I find using a tablet increases workflow exponentially for me. Not only can I draw with it, it's easier to erase with, and the shortcut keys on the intuos3 are really useful.

I'm speaking for photoshop and autocad here, not sure how it interacts with GIMP.

CBDroege
06-25-2009, 09:21 AM
it's easier to erase with
this x 1000

ScriptKitty
07-13-2009, 02:22 AM
I've had an old Wacom Graphire (no, not Graphire2, or Graphire3, just an original, ancient Graphire), and I believe it's the smallest size they make... And for Photoshop, I've never felt as though I've needed more. When it comes to cartography, I probably use stylus and mouse about 50/50... There are some precision things I'd rather use the mouse for, and 'organic' things I can accomplish more naturally with the stylus.

When it comes to my artwork, I always used my stylus just for coloring. Now that I've begun to work in vector, I do wish I had a bigger tablet, but it's still really quite usable. Again, I find myself drawing at first with the stylus, then making corrections and tweaks with my mouse (or touchpoint in the case of my laptop).

Photoshop's use of pressure-sensitive tools with a stylus is awesome, and I've heard good things about styluses with tilt-sensitivity too. And yes, erasing is as easy as flipping the stylus around, just like a pencil.

Alfar
07-13-2009, 02:31 AM
I enjoy working with my tablet in the Gimp. I was silly and bought an a4 oversized tablet, though, and that's giving me a bit of grief in that I can barely reach the far right corner.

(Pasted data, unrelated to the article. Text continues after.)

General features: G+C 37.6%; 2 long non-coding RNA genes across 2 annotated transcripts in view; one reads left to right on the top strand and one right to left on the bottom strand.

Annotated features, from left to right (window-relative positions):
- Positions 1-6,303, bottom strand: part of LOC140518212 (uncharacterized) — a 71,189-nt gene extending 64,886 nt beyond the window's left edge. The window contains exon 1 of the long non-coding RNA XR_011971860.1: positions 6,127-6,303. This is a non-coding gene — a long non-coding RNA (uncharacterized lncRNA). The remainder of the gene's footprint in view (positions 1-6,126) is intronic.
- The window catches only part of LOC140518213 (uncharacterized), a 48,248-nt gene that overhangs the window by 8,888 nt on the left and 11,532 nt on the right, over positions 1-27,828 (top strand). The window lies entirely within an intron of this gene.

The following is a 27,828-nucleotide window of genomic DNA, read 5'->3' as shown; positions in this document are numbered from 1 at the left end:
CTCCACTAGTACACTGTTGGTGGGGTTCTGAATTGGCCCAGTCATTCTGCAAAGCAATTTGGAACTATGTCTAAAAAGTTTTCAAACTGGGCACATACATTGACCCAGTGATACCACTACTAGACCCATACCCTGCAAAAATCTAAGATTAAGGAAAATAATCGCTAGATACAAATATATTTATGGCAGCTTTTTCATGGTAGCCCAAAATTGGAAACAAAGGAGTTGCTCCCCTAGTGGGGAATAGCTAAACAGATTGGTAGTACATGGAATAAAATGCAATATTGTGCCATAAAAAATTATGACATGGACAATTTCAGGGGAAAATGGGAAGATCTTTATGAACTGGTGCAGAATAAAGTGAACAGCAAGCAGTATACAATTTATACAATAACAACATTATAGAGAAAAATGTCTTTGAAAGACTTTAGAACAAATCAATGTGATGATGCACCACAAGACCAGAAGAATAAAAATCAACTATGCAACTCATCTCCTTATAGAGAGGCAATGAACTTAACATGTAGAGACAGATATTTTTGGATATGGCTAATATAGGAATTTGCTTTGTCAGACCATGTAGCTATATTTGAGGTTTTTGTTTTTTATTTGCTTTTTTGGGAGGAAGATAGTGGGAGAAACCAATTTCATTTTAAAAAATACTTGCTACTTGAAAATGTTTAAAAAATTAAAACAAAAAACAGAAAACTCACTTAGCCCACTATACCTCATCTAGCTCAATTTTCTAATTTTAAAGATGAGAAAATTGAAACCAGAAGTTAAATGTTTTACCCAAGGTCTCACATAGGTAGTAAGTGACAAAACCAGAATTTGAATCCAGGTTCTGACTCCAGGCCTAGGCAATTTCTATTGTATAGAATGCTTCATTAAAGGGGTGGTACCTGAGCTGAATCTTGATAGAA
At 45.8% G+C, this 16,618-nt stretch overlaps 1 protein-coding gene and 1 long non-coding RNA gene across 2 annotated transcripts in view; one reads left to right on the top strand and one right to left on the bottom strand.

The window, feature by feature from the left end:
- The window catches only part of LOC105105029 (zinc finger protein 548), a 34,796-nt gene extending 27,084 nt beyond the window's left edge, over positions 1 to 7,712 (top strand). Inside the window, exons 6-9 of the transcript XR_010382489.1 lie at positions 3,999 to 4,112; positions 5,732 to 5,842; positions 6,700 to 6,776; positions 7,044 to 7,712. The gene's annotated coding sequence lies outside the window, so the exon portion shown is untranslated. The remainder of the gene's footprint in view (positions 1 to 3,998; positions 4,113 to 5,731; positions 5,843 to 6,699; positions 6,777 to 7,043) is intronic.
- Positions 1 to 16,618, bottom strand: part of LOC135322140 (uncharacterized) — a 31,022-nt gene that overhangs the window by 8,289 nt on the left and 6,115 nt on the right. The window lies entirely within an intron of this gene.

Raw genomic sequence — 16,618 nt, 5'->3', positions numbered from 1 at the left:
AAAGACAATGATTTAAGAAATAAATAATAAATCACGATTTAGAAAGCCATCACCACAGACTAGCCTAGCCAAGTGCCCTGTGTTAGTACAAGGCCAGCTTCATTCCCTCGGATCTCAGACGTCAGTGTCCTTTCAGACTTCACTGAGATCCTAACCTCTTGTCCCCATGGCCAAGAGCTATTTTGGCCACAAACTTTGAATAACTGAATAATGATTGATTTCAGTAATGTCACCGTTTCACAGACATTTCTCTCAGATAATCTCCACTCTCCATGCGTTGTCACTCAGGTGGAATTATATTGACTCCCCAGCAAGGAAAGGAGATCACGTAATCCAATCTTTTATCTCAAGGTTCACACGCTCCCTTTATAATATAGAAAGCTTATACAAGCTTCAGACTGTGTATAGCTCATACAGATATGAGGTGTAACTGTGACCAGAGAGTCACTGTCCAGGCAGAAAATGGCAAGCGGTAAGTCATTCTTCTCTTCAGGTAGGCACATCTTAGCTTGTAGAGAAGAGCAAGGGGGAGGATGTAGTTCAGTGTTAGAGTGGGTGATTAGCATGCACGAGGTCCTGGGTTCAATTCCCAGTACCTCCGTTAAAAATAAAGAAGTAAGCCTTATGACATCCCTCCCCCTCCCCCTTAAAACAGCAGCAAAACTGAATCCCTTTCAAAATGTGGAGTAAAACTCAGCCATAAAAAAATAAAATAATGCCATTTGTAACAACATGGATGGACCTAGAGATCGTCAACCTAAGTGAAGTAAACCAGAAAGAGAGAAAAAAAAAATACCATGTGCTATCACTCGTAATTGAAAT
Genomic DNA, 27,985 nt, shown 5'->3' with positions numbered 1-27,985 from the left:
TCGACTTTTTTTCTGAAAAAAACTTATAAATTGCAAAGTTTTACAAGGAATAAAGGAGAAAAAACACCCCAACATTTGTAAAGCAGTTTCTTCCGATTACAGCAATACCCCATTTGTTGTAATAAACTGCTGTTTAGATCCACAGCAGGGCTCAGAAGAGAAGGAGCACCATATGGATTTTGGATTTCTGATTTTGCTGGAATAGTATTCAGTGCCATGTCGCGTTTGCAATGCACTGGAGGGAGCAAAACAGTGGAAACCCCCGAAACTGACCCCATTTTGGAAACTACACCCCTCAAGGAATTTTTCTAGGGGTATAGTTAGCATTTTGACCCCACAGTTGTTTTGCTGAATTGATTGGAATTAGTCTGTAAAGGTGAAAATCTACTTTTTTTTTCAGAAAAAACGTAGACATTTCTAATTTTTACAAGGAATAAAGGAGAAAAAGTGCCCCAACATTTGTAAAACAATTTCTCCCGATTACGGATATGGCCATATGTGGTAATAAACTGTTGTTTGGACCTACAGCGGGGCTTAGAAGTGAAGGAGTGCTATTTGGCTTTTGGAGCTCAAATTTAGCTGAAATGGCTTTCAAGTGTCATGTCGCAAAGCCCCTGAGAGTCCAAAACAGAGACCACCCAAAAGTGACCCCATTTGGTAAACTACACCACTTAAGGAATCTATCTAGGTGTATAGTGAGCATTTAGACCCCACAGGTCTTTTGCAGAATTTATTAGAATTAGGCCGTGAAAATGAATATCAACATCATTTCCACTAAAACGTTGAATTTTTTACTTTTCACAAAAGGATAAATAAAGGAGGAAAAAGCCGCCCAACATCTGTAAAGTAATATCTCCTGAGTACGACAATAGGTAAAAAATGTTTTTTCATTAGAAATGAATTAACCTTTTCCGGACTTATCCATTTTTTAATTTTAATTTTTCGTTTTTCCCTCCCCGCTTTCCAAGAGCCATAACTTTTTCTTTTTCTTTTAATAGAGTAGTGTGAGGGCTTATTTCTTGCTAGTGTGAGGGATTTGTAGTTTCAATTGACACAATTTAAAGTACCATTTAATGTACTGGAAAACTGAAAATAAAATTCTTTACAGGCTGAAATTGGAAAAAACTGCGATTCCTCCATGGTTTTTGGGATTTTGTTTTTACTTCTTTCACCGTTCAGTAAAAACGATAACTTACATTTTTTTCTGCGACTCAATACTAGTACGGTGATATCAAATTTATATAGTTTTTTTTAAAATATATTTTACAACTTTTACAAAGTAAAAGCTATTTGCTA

Gimp doesn't like it when I switch the tablet to mouse mode, however. That is a bit of a limitation, but it's still good.

ScriptKitty
07-13-2009, 10:01 AM
Oh yeah, that reminds me... The mouse that came with my tablet was pathetic, I used it only a year, maybe year and a half tops. I wore the darn thing out clicking with it. When my dad pried the lil bugger open to see if he could repair it, we found that it wasn't a matter of a piece of plastic wearing... The circuit board on the inside actually warped on one corner. So, for the last... I dunno... Five years or so, I've been using my wacom stylus in addition to a normal, USB optical mouse. I prefer it to the one that was limited to my tablet actually, because it gives me considerably more range of movement.